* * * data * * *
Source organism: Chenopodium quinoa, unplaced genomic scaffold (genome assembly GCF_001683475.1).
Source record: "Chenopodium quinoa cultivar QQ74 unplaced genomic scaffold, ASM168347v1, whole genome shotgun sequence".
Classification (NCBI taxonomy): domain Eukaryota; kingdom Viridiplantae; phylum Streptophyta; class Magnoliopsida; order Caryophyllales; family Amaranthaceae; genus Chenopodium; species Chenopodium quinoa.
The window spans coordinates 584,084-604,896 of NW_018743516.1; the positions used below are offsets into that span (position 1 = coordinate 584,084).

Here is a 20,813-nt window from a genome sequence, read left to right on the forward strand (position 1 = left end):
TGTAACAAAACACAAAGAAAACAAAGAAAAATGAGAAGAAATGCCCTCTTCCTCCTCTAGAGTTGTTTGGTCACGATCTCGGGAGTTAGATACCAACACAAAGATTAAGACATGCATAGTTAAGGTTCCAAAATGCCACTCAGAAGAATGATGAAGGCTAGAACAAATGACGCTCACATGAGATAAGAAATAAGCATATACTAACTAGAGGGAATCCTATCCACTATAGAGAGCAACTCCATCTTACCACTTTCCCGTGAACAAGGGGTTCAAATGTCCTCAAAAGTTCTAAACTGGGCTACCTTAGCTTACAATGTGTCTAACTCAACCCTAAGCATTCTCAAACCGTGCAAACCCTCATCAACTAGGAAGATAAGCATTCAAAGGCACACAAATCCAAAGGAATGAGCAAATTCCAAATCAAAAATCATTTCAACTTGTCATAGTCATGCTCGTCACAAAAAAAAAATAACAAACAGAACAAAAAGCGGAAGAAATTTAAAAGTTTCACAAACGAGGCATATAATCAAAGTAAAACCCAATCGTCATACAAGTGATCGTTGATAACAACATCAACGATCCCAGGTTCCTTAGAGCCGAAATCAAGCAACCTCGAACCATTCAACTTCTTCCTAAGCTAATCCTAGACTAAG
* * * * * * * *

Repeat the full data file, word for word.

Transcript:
Source organism: Chenopodium quinoa, unplaced genomic scaffold (genome assembly GCF_001683475.1).
Source record: "Chenopodium quinoa cultivar QQ74 unplaced genomic scaffold, ASM168347v1, whole genome shotgun sequence".
Classification (NCBI taxonomy): domain Eukaryota; kingdom Viridiplantae; phylum Streptophyta; class Magnoliopsida; order Caryophyllales; family Amaranthaceae; genus Chenopodium; species Chenopodium quinoa.
The window spans coordinates 584,084-604,896 of NW_018743516.1; the positions used below are offsets into that span (position 1 = coordinate 584,084).

Here is a 20,813-nt window from a genome sequence, read left to right on the forward strand (position 1 = left end):
TGTAACAAAACACAAAGAAAACAAAGAAAAATGAGAAGAAATGCCCTCTTCCTCCTCTAGAGTTGTTTGGTCACGATCTCGGGAGTTAGATACCAACACAAAGATTAAGACATGCATAGTTAAGGTTCCAAAATGCCACTCAGAAGAATGATGAAGGCTAGAACAAATGACGCTCACATGAGATAAGAAATAAGCATATACTAACTAGAGGGAATCCTATCCACTATAGAGAGCAACTCCATCTTACCACTTTCCCGTGAACAAGGGGTTCAAATGTCCTCAAAAGTTCTAAACTGGGCTACCTTAGCTTACAATGTGTCTAACTCAACCCTAAGCATTCTCAAACCGTGCAAACCCTCATCAACTAGGAAGATAAGCATTCAAAGGCACACAAATCCAAAGGAATGAGCAAATTCCAAATCAAAAATCATTTCAACTTGTCATAGTCATGCTCGTCACAAAAAAAAAATAACAAACAGAACAAAAAGCGGAAGAAATTTAAAAGTTTCACAAACGAGGCATATAATCAAAGTAAAACCCAATCGTCATACAAGTGATCGTTGATAACAACATCAACGATCCCAGGTTCCTTAGAGCCGAAATCAAGCAACCTCGAACCATTCAACTTCTTCCTAAGCTAATCCTAGACTAAG